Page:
On some preliminary reports, Russia’s gross domestic product (GDP) grew 7.6% in 2000, the highest in 25 years or so. Industrial production increased 9.2%. Capital investment rose 17.2%. All in all, 2000 was the best economic year since Russia emerged as a separate country in 1991, reversing a 45% decline in GDP during 1990–1998.
Estimates for 2001 are less optimistic. Economic experts forecast GDP growth of 4% and industrial production growth of 4.5%. At these lower rates, it will take about 15 years to restore Russia’s GDP to 1990 levels.
The International Monetary Fund, the World Bank, the European Bank for Reconstruction and Development, and some Russian policy makers have all complained that Russia missed an opportunity in 2000 to implement needed structural reforms.
President Vladimir Putin expressed his displeasure with the growth projection for 2001. On January 3, 2001, he assembled his economic team, including the Prime Minister and the Chairman of the Central Bank, and instructed it to develop a plan to lift growth above 4 percent. While this sounds like an attempt to order the economy to grow by sheer dint of will, or a return to central planning, the task is not so difficult as it seems.
It’s important to understand why Russia grew 7.6% in 2000. The answer is an interaction of two factors.
First, rising export revenues indirectly, and in a rather unique way, revived domestic industry. The price of oil, gas, and other natural resources was substantially higher in 2000 than in 1999. Since Russia exports substantial natural resources, its foreign currency earnings rose sharply. To be sure, an improvement in the terms of trade does not increase real GDP evaluated at constant prices. But, if (a crucial if) foreign exchange revenues are repatriated, they help dissipate domestic arrears. This accelerates payments, which, in turn, facilitates production, given vast idle capacity. We discussed this mechanism in detail in Chapter 1 of our e-book From Predation to Prosperity: Breaking Up Enterprise Network Socialism in Russia.
Second, the Central Bank of Russia imposed a 75% conversion requirement of foreign currency earnings into rubles. The two factors taken together, the increased earnings from exports translated into a substantial increase in foreign exchange reserves of the Central Bank and the supply of domestic rubles. The increase in money financed a reduction in payroll, business, and tax arrears. What happened, technically, is that the weighted average of the age of outstanding invoices fell sharply. This resulted in an increase in cash flow relative to outstanding receivables throughout the economy. The payment jam that we described in Chapter 1 of our e-book, From Predation to Prosperity: Breaking Up Enterprise Network Socialism in Russia, was considerably eased, thus facilitating an increase in output. Forcible repatriation of foreign exchange earnings was crucial. If the money was left abroad, an increase in energy prices would have been largely irrelevant. (For a detailed discussion of the broad importance of this Central Bank policy, see our article “How Big Are Russia’s Foreign Exchange Reserves?”) Moreover, given the high volume of Russian energy exports and capital outflow, forcible repatriation of revenues would have contributed to growth even without world price increases. The latter’s contribution was quantitative, not qualitative. The policy of the Central Bank of Russia was more important than oil. Oil prices were the grease, policy was the wheel.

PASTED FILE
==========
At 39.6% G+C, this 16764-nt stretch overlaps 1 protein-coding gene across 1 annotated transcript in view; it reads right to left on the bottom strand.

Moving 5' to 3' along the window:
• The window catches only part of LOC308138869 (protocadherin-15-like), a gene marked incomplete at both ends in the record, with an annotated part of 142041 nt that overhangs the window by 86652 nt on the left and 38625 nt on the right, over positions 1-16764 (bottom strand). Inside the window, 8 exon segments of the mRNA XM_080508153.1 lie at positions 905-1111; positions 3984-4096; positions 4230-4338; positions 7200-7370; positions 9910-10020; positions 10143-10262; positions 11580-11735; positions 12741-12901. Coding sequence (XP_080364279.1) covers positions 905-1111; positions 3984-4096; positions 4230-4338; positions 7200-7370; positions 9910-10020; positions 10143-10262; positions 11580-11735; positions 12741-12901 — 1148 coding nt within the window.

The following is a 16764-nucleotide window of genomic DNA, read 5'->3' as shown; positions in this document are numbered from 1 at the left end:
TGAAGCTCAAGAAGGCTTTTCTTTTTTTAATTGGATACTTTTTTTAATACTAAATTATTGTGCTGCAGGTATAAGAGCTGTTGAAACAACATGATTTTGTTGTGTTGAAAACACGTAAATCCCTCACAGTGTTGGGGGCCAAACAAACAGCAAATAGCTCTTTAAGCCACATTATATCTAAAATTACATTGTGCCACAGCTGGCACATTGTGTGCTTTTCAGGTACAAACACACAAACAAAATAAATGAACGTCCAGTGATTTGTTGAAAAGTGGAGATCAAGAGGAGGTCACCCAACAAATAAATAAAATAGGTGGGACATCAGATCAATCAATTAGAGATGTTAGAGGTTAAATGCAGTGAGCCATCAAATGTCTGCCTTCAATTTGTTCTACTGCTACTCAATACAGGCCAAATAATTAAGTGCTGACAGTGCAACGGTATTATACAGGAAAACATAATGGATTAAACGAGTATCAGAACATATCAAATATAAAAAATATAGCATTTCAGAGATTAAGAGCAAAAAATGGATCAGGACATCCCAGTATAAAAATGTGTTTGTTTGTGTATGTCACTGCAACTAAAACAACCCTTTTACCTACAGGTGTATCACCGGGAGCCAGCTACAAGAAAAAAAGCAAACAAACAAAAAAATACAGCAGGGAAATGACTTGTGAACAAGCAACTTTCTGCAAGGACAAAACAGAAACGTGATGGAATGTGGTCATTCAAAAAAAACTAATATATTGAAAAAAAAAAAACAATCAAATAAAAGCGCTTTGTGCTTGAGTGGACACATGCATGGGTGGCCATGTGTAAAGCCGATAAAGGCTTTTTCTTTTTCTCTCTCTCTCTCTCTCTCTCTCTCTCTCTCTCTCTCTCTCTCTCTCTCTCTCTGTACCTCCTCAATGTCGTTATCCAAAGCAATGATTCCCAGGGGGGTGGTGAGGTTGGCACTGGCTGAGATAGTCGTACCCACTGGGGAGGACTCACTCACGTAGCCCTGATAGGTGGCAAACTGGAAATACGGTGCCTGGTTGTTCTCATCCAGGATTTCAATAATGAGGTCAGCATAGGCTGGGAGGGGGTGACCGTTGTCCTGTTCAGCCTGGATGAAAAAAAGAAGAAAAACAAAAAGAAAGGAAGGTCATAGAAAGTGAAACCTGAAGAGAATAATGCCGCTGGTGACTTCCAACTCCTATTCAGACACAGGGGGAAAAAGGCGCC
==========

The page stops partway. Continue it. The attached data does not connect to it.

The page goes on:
Oil prices have come off their high of 2000. If prices remain at lower levels, the growth of cash flow relative to receivables outstanding will slow and, with it, production. If oil prices decline further, 4% growth might turn out to be optimistic. What is to be done?
We addressed this issue in Chapter 1 of our e-book on pages 23–25. Russian industry is characterized, in large measure, by value subtraction. That is, the value of material inputs in production is greater than the market value of the output. The elimination of value subtraction would, by itself, add value, generating one-time economic growth. Nor would this growth require any new investment. Simply closing down value-subtracting enterprises and industries and reallocating resources wasted by them would automatically generate growth.
If negative value-added constitutes about a third of the value of resources inputs, which we have discussed as a reasonable estimate, eliminating value-subtracting economic activity would produce instant 50% growth. The savings in ending the subsidization of current value-subtracting activity are sufficient to pay workers 100% of their wages for not working and retraining as well as release resources for reallocation to value-adding activities. 2001 would be a good time to undertake this effort.